The AMD Radeon R9 270X ($199 list) is AMD’s new midrange graphics card aimed at gamers who want strong 1080p performance, but can’t afford luxury models. Like most members of the Radeon R7/R9 family, it’s a refreshed version of a previous architecture—in this case, the AMD Radeon HD 7870. Specifically, it’s a drop-in replacement for that chip, but at slightly higher clock speeds.
The old AMD 7870 ran at 1GHz core clock, while the new chip runs at 1,050MHz. Memory transfer speeds are also up significantly, from 1,200MHz to 1,400MHz, a gain of some 17 percent. Where the original AMD 7870 shipped in both 1GB and 2GB flavors, the new R9 270X is strictly 2GB only. All of the retail cards currently shipping have the same set of display outputs—one HDMI, one DisplayPort, and two DVI. This should allow for a great deal of flexibility, and users can run up to three monitors off a single card, without relying on DisplayPort alone.
The primary competitor for the R9 270X is the Nvidia GeForce GTX 760, which still retails for $50 to $60 more and the HIS R9 270 iPower IceQ X² Boost Clock, which sells for $20 less, at $179. We’ve also included results for the MSI R9 280X Gaming 3G. While substantially more expensive, at $299, the MSI R9 280X is currently one of the best price/performance deals you can buy in the GPU market, and it’s useful to check exactly how much performance an extra $100 will buy you.
We tested the R9 270X on an Intel DZ77GA-70K motherboard with an Intel Core i7-3770K CPU and 8GB of DDR3-1600. Windows 7 64-bit w/ SP1 and all available patches was used. All games were tested at 1,920 by 1,080 resolution using AMD’s Catalyst 13.11 Beta 1 drivers and Nvidia’s GeForce 331.40 driver. All game benchmark tests were run at 1,920 by 1,080, with maximum details and 8x MSAA enabled.
In Civilization V’s Late Game View, the R9 270X scored 75 frames per second (fps), a fair bit behind the Nvidia GTX 760, which scored 87fps, with the HIS R9 270 scoring 68fps. The MSI R9 280X, on the other hand, still wins the high-level benchmark test with an overall score of 93fps. Shogun 2: Total War was an effective tie; the Nvidia GTX 760 came in at 39fps to the Radeon R9 270X’s 38fps; the MSI R9 280X faster than both, at 53fps.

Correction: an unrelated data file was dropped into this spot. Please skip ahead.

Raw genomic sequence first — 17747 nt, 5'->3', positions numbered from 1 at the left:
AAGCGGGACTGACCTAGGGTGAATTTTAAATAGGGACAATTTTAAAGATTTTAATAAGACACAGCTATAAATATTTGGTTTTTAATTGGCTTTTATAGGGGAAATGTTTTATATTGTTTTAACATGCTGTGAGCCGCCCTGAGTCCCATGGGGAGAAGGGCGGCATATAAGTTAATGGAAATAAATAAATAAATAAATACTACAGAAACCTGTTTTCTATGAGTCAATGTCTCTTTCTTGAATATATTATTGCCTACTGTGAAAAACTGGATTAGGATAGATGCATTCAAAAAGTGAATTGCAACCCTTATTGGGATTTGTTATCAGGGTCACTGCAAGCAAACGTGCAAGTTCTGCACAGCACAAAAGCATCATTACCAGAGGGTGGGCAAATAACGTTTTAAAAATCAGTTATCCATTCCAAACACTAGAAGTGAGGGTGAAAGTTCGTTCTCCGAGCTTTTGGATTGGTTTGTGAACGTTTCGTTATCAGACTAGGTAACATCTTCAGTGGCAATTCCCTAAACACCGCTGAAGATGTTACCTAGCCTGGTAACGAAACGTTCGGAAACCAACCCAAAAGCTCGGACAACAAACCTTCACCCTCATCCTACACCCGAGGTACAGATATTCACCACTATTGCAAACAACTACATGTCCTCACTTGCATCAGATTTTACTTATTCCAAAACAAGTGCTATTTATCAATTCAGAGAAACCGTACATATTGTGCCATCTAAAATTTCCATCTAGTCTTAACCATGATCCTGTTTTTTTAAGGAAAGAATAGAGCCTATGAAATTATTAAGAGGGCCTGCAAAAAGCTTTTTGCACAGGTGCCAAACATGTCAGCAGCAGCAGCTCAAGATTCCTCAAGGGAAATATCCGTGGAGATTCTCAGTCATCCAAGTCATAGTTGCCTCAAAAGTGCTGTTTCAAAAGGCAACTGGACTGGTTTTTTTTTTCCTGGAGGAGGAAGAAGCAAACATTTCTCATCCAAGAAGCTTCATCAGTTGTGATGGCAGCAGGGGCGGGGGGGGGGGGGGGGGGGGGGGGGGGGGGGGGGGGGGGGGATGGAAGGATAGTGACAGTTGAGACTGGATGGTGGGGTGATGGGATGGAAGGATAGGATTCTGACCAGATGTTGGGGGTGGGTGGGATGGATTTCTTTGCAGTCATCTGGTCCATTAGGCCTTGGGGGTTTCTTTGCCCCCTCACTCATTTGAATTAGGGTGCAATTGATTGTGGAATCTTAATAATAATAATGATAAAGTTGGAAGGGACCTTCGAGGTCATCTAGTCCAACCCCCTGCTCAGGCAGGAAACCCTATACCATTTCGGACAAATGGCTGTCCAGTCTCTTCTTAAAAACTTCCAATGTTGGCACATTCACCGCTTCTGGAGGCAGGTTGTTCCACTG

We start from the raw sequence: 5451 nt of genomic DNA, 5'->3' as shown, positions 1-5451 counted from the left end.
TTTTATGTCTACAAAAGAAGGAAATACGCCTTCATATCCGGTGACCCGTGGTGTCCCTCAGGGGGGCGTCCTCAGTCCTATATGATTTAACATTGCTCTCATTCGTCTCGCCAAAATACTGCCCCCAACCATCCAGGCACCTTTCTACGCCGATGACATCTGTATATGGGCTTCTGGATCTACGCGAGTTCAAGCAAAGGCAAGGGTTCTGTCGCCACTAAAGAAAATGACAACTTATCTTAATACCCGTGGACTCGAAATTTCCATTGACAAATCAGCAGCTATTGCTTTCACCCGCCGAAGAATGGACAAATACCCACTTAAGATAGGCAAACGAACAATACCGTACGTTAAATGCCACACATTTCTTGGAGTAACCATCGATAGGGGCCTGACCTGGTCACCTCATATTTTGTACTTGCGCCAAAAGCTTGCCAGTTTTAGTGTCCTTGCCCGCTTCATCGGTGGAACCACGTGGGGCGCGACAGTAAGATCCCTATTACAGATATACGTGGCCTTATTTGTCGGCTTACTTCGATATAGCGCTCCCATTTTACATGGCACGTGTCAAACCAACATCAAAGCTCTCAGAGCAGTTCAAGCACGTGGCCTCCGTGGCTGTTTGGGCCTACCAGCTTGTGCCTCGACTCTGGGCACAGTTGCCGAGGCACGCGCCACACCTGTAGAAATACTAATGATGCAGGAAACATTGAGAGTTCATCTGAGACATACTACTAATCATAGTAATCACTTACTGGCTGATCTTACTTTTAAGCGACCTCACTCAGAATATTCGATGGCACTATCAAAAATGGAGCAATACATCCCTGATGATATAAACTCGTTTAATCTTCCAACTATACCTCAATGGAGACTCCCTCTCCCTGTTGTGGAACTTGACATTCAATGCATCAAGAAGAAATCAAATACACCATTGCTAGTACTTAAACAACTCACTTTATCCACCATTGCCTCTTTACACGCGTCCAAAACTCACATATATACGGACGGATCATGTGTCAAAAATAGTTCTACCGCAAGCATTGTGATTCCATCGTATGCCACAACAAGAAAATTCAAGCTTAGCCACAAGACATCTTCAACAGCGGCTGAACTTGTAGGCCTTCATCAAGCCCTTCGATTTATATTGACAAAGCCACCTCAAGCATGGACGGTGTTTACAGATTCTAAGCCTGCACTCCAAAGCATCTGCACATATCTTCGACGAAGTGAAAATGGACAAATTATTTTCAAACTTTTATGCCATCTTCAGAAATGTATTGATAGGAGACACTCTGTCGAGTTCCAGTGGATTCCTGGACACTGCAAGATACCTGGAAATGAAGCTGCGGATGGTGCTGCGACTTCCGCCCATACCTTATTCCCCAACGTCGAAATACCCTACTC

In Metro 2033, with 4x MSAA selected, the AMD R9 270 scored 28fps, and the R9 270X scored 30fps to the Nvidia GTX 760′s 29fps. The MSI R9 280X scored 39fps. In BioShock Infinite, the AMD R9 270 and R9 270X still came in below the Nvidia GTX 760. The R9 270 slipped in at 51fps, the R9 270X hit 55fps, and the Nvidia GTX 760 scored 65fps. All fall below the MSI R9 280X, which scored 77fps.
Hitman: Absolution was a small win for the R9 270X, at 31fps, compared with the Nvidia GTX 760, which scored 29fps. The AMD R9 280X is substantially faster, at 42fps, and the R9 270 anchored the bottom of the stack at 28 frames per second—right behind the Nvidia GTX 760.
The Nvidia GTX 760 is 30 percent more expensive than the R9 270X, but was just marginally faster across our entire test suite. The MSI R9 280X was 50 percent more expensive than the R9 270X, but offered 33 percent better performance across our entire suite of tests. If the frame rates seem low for many of these titles (and admittedly, they are) keep in mind that we’re hitting the GPUs with workloads that punch above their weight class. Full antialiasing and anisotropic filtering, combined with maximum detail levels, is expensive. With slightly relaxed detail settings, frame rates would lift by a fair margin.
The R9 270X is roughly 10 percent faster than the R9 270, and about 10 percent more expensive. Mathematically, that’s a decent deal—but in real-world terms, 10 percent isn’t the difference between playable and unplayable. Both the HIS R9 270 and the 270X are substantially better deals than the Nvidia GTX 760, but the R9 270X doesn’t offer a dramatically different experience over the HIS R9 270.
Those on a budget looking for a midrange card will be well-served by the AMD Radeon R9 270, which is our new Editors’ Choice for midrange graphics cards. The R9 270X, while a balanced option at a fair price, doesn’t have a dramatic advantage over its cheaper cousin.
|Memory Clock Speed||5.6 Gbps|
|GPU Engine Clock Speed||1050 MHz|
|No. DVI Output(s)||2|
|No. VGA Output(s)||0|
|Requires Power Connector?||yes|
|Video Outputs||DVI, HDMI|
Copyright © 2012 Ziff Davis, Inc